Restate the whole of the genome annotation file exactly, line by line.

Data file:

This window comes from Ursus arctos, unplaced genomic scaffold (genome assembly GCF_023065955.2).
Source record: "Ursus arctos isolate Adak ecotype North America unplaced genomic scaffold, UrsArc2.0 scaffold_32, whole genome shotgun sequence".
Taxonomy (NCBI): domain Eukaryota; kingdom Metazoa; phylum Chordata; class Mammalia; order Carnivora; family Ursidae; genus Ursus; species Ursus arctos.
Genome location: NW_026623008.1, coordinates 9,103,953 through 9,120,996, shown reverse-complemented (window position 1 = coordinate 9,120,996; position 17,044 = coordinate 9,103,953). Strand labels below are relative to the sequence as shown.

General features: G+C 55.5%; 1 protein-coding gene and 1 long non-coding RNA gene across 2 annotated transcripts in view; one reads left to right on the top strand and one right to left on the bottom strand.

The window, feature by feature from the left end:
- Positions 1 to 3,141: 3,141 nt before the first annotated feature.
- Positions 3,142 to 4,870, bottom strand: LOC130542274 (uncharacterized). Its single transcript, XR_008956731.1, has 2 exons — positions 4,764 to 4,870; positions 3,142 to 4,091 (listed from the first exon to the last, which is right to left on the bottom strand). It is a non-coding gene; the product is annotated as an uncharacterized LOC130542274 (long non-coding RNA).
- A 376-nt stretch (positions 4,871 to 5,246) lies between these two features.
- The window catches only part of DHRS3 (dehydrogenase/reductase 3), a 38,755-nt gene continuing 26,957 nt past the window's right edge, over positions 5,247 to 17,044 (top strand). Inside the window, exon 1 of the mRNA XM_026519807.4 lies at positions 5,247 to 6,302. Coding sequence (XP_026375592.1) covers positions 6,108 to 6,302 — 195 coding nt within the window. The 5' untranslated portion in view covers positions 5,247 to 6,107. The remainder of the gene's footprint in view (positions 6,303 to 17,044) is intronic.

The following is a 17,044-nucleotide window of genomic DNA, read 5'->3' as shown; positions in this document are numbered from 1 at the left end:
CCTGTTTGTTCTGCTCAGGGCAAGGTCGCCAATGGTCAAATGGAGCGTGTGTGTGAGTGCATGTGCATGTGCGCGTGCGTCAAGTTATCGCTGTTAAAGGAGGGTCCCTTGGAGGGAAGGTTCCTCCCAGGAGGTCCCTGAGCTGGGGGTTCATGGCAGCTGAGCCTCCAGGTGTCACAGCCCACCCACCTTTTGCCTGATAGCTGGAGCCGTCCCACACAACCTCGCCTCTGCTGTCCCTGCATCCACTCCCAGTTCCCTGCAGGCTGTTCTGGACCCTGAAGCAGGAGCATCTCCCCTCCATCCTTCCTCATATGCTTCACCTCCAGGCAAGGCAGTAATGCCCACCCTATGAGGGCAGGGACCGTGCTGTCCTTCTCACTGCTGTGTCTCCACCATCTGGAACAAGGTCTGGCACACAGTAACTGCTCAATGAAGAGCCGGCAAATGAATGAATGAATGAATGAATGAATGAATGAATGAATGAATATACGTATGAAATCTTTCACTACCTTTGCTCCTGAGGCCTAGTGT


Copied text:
This window comes from Ursus arctos, unplaced genomic scaffold (genome assembly GCF_023065955.2).
Source record: "Ursus arctos isolate Adak ecotype North America unplaced genomic scaffold, UrsArc2.0 scaffold_32, whole genome shotgun sequence".
Taxonomy (NCBI): domain Eukaryota; kingdom Metazoa; phylum Chordata; class Mammalia; order Carnivora; family Ursidae; genus Ursus; species Ursus arctos.
Genome location: NW_026623008.1, coordinates 9,103,953 through 9,120,996, shown reverse-complemented (window position 1 = coordinate 9,120,996; position 17,044 = coordinate 9,103,953). Strand labels below are relative to the sequence as shown.

General features: G+C 55.5%; 1 protein-coding gene and 1 long non-coding RNA gene across 2 annotated transcripts in view; one reads left to right on the top strand and one right to left on the bottom strand.

The window, feature by feature from the left end:
- Positions 1 to 3,141: 3,141 nt before the first annotated feature.
- Positions 3,142 to 4,870, bottom strand: LOC130542274 (uncharacterized). Its single transcript, XR_008956731.1, has 2 exons — positions 4,764 to 4,870; positions 3,142 to 4,091 (listed from the first exon to the last, which is right to left on the bottom strand). It is a non-coding gene; the product is annotated as an uncharacterized LOC130542274 (long non-coding RNA).
- A 376-nt stretch (positions 4,871 to 5,246) lies between these two features.
- The window catches only part of DHRS3 (dehydrogenase/reductase 3), a 38,755-nt gene continuing 26,957 nt past the window's right edge, over positions 5,247 to 17,044 (top strand). Inside the window, exon 1 of the mRNA XM_026519807.4 lies at positions 5,247 to 6,302. Coding sequence (XP_026375592.1) covers positions 6,108 to 6,302 — 195 coding nt within the window. The 5' untranslated portion in view covers positions 5,247 to 6,107. The remainder of the gene's footprint in view (positions 6,303 to 17,044) is intronic.

The following is a 17,044-nucleotide window of genomic DNA, read 5'->3' as shown; positions in this document are numbered from 1 at the left end:
CCTGTTTGTTCTGCTCAGGGCAAGGTCGCCAATGGTCAAATGGAGCGTGTGTGTGAGTGCATGTGCATGTGCGCGTGCGTCAAGTTATCGCTGTTAAAGGAGGGTCCCTTGGAGGGAAGGTTCCTCCCAGGAGGTCCCTGAGCTGGGGGTTCATGGCAGCTGAGCCTCCAGGTGTCACAGCCCACCCACCTTTTGCCTGATAGCTGGAGCCGTCCCACACAACCTCGCCTCTGCTGTCCCTGCATCCACTCCCAGTTCCCTGCAGGCTGTTCTGGACCCTGAAGCAGGAGCATCTCCCCTCCATCCTTCCTCATATGCTTCACCTCCAGGCAAGGCAGTAATGCCCACCCTATGAGGGCAGGGACCGTGCTGTCCTTCTCACTGCTGTGTCTCCACCATCTGGAACAAGGTCTGGCACACAGTAACTGCTCAATGAAGAGCCGGCAAATGAATGAATGAATGAATGAATGAATGAATGAATGAATGAATATACGTATGAAATCTTTCACTACCTTTGCTCCTGAGGCCTAGTGT